Jane Ira Bloom and Allison Miller
In 2017 in one of the first jazz reviews (see Wild Lines) this writer contributed to these pages, we praised soprano saxophonist Jane Ira Bloom with these words – “If you love the pure sound of the soprano without the screeching and honking and free from electric accompaniment, this album is for you. The clarity of Bloom’s sound is soothing, comforting and majestic.” Subsequently, this writer has seen one of the most acclaimed drummers in New York, Allison Miller, perform with Jenny Scheinman at the 2019 Newport Jazz Festival, and later heard her fine work on several other albums, mostly notably the all-female super group, Artemis. So, in a clear sense, the pairing of the two not only seems natural but irresistible. That’s what we have with their duet album, Tues Days, produced by her longtime collaborator and bandmate, bassist Mark Helias.
These sessions took place separately due to you know what during March and April of 2021 over the course of five Tuesdays – completely improvised sax and drum duets, initially just for the fun of it, and to escape cabin fever. Bloom, as per the descriptor above, plays lyrically throughout, allowing Miller to not only improvise but to push her along as the two instruments dance with and around one another. In fact, Bloom commented this way, “…There was so much to move to and it occurred to me that playing together this way was like entering into a dance that elevated off the floor into space.” For her part, Miller said “…I felt like I was not in charge of my own limbs. They were moving whimsically and gloriously on their own, picking up percussion instruments that had been hiding away in the corners of my studio for years. It was as if Jane’s lyrical tone guided by every movement.”
While the title track has Bloom soaring above Miller’s rhythms, “Technicolor” has that as well as some playful exchanges between the two. “Rowing in Dark,” a great song title, brings tranquility as Bloom’s sustained tones conjure the placid lake and or the peace of a marshy bird sanctuary with Miller finessed support, that gradually builds the tune, giving it the sense of motion. Blooms’s start-stop patterns in “This Is It” inspire Miller to create skittering textures and emphatic responses.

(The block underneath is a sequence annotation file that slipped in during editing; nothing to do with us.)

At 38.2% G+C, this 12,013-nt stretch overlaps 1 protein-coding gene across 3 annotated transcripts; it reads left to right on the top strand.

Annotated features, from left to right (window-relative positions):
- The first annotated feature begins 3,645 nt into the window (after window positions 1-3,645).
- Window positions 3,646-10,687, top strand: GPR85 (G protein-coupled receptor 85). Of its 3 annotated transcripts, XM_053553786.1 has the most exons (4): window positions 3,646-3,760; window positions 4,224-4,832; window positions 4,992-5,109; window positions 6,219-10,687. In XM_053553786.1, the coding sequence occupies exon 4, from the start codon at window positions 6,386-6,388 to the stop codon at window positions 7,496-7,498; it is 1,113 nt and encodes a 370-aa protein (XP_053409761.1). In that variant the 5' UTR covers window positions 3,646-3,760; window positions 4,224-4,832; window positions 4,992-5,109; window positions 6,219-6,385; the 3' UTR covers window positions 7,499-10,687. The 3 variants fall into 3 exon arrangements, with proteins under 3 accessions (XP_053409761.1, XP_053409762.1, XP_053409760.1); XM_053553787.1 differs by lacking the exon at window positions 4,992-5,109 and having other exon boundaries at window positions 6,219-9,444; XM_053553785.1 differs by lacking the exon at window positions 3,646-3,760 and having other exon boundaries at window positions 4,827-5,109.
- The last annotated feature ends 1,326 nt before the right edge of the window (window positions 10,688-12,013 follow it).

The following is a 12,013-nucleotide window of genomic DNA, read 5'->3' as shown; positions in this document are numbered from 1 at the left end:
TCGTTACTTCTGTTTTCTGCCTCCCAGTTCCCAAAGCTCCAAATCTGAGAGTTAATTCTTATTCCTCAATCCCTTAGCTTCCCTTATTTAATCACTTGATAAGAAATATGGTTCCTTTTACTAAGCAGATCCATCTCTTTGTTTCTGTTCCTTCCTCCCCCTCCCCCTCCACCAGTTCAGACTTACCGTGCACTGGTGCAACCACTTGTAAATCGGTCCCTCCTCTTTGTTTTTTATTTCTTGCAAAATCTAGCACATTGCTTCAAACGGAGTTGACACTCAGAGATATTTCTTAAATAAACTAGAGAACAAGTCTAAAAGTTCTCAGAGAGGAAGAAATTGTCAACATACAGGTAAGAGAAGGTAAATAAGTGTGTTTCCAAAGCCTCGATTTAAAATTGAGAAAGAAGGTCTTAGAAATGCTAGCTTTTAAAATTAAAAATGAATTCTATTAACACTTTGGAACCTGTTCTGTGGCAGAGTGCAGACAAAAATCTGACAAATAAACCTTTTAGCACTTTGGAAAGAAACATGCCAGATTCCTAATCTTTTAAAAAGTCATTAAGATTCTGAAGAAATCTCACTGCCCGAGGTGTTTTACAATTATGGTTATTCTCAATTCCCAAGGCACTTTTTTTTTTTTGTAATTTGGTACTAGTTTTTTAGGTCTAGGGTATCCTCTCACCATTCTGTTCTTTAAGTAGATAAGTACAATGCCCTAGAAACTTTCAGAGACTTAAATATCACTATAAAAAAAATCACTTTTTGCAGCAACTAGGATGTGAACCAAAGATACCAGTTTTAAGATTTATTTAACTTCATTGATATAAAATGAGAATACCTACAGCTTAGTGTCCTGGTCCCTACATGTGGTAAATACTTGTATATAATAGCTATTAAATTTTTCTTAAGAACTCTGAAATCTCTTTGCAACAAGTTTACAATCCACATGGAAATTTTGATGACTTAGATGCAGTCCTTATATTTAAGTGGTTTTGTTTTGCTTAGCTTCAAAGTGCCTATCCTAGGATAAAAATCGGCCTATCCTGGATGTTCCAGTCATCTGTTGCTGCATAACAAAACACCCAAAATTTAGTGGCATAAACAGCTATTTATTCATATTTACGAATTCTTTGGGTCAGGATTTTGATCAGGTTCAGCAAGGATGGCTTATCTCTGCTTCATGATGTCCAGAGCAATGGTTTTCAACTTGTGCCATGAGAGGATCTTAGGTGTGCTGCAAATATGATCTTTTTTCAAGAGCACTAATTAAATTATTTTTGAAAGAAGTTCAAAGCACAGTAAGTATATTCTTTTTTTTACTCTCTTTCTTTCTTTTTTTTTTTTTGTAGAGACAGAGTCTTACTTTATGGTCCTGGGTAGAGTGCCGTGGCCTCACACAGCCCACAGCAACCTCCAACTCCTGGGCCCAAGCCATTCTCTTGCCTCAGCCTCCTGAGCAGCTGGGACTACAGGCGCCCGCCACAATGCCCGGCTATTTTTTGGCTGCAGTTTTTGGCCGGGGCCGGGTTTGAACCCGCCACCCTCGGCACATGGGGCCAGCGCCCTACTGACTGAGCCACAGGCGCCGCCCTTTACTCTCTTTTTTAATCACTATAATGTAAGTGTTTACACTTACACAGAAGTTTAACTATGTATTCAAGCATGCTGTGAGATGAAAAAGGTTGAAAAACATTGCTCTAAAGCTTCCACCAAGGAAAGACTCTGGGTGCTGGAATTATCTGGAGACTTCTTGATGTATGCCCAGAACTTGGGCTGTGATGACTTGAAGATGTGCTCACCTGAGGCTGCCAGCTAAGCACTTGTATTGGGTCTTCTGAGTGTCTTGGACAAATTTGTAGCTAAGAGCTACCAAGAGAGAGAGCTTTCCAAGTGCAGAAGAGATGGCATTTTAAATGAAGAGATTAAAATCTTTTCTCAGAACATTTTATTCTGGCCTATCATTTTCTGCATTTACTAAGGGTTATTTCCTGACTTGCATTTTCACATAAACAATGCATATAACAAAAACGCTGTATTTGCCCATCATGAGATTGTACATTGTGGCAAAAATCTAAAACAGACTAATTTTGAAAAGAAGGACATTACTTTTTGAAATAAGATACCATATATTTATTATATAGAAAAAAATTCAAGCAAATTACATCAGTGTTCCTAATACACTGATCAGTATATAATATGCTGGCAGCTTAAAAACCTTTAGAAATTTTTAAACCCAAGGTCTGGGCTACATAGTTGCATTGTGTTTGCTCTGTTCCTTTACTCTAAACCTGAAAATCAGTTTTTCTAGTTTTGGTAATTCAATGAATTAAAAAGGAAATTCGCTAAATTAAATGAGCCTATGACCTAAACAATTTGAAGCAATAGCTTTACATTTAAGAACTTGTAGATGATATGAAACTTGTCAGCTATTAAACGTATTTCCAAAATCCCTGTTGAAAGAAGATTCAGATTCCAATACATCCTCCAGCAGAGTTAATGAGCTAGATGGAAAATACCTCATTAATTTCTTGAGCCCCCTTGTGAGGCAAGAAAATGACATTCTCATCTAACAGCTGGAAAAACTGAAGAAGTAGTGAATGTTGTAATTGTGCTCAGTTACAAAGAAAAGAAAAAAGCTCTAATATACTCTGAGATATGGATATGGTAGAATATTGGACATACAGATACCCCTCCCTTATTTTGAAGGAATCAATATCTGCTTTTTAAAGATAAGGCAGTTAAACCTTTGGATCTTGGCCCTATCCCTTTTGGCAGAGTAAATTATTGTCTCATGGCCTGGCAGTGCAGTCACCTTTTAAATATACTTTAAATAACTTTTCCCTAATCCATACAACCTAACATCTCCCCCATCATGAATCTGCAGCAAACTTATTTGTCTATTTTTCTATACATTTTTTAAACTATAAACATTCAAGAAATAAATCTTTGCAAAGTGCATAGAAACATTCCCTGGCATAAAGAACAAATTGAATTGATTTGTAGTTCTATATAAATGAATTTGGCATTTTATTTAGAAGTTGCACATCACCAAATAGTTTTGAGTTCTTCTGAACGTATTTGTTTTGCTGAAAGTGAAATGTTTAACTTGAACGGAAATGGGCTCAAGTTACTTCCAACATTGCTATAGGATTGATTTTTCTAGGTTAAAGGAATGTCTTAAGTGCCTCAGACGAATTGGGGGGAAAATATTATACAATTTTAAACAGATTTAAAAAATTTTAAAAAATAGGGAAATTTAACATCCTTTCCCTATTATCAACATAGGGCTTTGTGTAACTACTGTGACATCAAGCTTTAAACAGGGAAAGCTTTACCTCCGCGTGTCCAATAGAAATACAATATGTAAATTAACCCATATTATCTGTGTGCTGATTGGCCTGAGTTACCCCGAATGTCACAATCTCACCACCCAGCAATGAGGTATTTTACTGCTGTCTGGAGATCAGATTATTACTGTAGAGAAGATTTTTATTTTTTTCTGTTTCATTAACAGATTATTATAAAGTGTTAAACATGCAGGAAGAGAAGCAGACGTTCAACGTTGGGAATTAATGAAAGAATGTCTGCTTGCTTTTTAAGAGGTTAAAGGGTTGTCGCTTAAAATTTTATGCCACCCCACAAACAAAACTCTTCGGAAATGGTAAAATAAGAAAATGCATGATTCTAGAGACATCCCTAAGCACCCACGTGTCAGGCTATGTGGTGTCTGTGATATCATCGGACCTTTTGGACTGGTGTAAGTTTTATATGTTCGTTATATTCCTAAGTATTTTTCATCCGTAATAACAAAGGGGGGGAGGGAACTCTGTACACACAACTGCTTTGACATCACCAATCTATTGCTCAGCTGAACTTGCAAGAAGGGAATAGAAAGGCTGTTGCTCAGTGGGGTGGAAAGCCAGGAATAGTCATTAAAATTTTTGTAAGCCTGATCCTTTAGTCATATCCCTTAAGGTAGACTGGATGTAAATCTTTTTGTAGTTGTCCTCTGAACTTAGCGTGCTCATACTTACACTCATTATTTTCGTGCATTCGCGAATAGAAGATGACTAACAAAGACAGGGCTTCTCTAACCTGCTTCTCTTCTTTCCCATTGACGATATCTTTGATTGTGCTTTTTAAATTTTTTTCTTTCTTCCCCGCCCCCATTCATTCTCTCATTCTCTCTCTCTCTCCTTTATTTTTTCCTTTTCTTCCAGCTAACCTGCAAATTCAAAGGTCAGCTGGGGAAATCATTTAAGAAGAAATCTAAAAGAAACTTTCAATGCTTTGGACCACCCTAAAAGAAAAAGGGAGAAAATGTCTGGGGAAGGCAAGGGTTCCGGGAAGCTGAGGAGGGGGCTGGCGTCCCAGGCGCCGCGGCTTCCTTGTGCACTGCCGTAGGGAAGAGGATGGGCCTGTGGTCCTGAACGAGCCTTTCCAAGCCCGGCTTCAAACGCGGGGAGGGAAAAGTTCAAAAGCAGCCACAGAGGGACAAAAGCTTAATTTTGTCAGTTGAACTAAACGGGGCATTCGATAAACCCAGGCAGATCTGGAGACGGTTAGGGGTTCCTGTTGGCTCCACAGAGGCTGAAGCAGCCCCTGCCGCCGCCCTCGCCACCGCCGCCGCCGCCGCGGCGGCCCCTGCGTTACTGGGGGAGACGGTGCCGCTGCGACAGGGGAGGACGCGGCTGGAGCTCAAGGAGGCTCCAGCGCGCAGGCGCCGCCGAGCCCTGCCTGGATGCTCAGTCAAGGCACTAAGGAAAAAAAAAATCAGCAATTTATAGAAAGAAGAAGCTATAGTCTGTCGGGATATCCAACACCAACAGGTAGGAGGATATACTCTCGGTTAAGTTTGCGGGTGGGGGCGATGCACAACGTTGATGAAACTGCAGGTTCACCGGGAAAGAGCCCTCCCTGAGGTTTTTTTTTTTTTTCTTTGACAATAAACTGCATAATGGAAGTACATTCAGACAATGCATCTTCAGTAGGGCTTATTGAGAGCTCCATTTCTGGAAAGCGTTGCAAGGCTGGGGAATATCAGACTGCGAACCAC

The strength of the album lies in the three song sequence beginning with the epic “Wild Frontier” proves to be an unpredictable, dramatic, and exhilarating ride with Miller’s drum rolls simulating galloping horses while Bloom plays as an explorer, cautiously peering for whatever danger may lie ahead, growing more assured as the piece reaches its abrupt close. “Light Years Away” has the requisite searching quality, with Bloom’s tone so pure. Listen to the gorgeous, reaching high register sustained note at the four-minute mark. Further unpredictability follows with “A & J’s Test Kitchen” where (pardon the pun) Bloom adds the enticing spices while Miller stirs the pot.
“Crayola” is pure improvisational fun with Bloom leading with playful jabs and trills that send Miller in a myriad of percussive directions. “On Seeing JP” seems a bit more of a composed piece but carries a similar animated quality that reaches its peak around 3:19 and then just eases out. The closer “Walk Alone” begins tentatively and contemplatively but becomes brisk, ending on one of Bloom’s signature high register notes, consistently staying solid and avoiding the squeals.
These are two elite musicians who bring their ‘A’ game so naturally in sessions that began as just live in-the-moment fun. We’ll never know if it would have been this great, had they intended to make a record. Nonetheless, we are the beneficiaries of this colorful, lyrical, rhythmic musical painting.
- Jim Hynes